This movement is both a resurrection and a radical expansion of several that came before. In the mid-19th century, a literary subculture arose in New England to protest the rampant killing of wild animals and ecological devastation accompanying westward expansion. Writers such as Ralph Waldo Emerson and Henry David Thoreau challenged both the Protestant concept of a God who was indifferent or even hostile to nature’s creatures and the nation’s dominant frontier-capitalist mentality. For Emerson, nature offered continual revelations of a divine power. For Thoreau, animals and places had value in their own right, each with its own spirit or mystery. “Can he who has discovered the true use of the whale and whale oil be said to have discovered the true use of the whale?” he asks in an 1864 essay.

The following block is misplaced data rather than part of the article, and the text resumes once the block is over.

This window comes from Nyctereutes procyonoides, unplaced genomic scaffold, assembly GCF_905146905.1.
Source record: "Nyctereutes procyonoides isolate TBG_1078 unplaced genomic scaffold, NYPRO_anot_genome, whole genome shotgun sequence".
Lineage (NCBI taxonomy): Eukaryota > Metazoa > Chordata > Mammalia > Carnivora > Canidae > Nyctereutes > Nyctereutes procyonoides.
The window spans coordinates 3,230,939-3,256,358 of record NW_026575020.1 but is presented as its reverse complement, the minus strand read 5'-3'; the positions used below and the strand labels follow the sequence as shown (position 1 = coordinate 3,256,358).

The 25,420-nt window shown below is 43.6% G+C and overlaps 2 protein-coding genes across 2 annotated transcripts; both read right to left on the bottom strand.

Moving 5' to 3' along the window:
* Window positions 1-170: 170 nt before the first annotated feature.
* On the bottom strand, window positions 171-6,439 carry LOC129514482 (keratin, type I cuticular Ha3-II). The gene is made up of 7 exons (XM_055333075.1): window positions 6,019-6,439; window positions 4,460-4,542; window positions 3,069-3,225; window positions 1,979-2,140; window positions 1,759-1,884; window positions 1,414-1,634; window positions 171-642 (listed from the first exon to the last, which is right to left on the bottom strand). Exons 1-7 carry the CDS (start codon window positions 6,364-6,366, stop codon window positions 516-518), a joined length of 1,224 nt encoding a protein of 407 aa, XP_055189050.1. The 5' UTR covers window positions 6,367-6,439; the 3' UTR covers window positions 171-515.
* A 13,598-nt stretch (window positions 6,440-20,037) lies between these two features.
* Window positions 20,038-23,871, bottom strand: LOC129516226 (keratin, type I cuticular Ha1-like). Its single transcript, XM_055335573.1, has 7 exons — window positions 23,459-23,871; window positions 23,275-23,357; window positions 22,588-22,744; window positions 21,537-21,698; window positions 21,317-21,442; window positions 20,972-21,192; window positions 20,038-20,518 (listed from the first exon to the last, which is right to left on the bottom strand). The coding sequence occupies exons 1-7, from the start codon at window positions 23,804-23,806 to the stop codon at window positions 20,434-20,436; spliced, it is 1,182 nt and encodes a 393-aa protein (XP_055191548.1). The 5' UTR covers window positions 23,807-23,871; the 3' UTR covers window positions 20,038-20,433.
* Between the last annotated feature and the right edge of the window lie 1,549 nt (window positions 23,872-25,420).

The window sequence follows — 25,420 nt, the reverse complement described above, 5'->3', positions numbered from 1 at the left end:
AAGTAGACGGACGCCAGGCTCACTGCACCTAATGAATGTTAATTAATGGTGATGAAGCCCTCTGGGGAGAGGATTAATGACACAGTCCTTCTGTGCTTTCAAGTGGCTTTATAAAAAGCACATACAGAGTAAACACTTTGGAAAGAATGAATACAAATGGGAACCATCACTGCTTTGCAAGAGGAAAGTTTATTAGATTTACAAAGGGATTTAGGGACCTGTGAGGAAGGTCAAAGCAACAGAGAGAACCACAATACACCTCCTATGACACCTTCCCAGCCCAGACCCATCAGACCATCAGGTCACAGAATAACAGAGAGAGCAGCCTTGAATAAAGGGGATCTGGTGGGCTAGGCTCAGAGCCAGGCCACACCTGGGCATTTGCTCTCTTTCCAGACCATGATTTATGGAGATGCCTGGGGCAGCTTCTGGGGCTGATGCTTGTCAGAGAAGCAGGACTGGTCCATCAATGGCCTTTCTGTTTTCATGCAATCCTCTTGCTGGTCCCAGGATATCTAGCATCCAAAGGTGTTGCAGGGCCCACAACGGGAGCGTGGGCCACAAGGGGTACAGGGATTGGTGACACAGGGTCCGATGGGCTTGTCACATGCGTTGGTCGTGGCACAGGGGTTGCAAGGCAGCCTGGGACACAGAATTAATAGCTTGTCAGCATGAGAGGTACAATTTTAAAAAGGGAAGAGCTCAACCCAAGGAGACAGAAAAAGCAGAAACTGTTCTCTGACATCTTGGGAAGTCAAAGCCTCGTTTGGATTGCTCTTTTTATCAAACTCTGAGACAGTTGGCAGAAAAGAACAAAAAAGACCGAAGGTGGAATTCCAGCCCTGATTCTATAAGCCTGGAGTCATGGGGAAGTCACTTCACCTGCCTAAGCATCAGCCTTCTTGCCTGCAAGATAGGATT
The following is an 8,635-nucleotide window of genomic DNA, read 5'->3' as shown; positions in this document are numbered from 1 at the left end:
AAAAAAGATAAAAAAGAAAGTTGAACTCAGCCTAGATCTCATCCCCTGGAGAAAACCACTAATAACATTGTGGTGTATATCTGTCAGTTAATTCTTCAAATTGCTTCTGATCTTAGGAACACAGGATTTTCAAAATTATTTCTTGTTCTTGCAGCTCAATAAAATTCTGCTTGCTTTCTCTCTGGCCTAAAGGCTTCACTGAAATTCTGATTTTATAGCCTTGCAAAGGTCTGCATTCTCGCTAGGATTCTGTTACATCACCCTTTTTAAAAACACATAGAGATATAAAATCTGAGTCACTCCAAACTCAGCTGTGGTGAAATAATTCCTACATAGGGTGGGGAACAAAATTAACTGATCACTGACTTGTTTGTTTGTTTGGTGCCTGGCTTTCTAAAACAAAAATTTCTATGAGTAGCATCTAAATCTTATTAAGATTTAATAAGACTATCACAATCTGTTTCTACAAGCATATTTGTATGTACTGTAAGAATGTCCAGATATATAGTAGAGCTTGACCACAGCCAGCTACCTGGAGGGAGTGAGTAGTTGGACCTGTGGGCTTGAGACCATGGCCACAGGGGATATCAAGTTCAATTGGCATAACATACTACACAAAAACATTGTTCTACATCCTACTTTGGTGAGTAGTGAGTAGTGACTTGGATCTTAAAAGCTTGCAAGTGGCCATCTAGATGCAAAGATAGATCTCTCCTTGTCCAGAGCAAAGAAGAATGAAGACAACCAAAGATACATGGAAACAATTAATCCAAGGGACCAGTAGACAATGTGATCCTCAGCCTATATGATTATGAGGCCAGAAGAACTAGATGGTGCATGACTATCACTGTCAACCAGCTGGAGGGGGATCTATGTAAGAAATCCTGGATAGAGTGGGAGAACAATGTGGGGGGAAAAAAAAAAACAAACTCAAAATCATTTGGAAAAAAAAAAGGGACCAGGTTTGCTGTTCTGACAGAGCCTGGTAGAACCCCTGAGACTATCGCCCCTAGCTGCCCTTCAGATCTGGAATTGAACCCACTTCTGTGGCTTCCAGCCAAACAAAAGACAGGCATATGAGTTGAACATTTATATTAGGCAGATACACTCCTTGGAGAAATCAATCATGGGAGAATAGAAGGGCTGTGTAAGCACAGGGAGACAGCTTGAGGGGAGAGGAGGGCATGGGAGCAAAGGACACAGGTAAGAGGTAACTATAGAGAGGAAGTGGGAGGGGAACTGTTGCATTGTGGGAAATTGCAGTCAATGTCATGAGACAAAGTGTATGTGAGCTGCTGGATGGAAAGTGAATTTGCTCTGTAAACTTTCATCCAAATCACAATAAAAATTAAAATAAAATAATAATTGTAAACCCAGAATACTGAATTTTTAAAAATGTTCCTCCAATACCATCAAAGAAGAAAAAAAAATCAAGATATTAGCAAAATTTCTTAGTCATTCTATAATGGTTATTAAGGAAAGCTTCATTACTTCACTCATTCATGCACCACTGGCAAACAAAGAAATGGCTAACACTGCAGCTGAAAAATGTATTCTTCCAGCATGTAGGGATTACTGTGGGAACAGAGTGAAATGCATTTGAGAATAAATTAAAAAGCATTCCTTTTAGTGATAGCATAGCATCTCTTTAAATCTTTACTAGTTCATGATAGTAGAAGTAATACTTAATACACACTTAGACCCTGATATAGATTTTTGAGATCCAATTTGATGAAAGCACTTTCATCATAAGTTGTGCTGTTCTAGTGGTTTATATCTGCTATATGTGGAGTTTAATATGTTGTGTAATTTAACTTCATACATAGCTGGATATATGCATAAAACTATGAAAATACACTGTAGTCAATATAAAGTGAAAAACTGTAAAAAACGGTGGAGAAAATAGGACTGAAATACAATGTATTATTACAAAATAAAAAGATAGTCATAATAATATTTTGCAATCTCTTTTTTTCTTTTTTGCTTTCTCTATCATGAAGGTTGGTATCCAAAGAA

By the 1890s, the political and spiritual heirs to Emerson and Thoreau began to exert real pressure on national politics. John Muir and the newly formed Sierra Club successfully lobbied to make Yosemite a national park and expand its boundaries to nearly 1,200 square miles. Muir also became a highly influential writer, popularizing a kind of “hybrid” discourse that alternated lyrical descriptions of a landscape with scientific references to geology and ecology. This break with accepted conventions separating science and poetry buttressed the idea that nature was neither inert nor dead, but on the contrary alive and awe-inspiring – in a word, enchanted. Generations of nature-writers and landscape photographers (among them Aldo Leopold, Ansel Adams, and Rachel Carson) followed his lead.
After the 1969 oil spill in Santa Barbara, a new generation discovered environmental activism. Native American spiritualism, with its emphasis on sacred places and symbolic or totemic relationships with wild animals, exerted another influence. But despite some significant victories, the environmental movement of the 1960s and 1970s remained a fringe, dissident formation.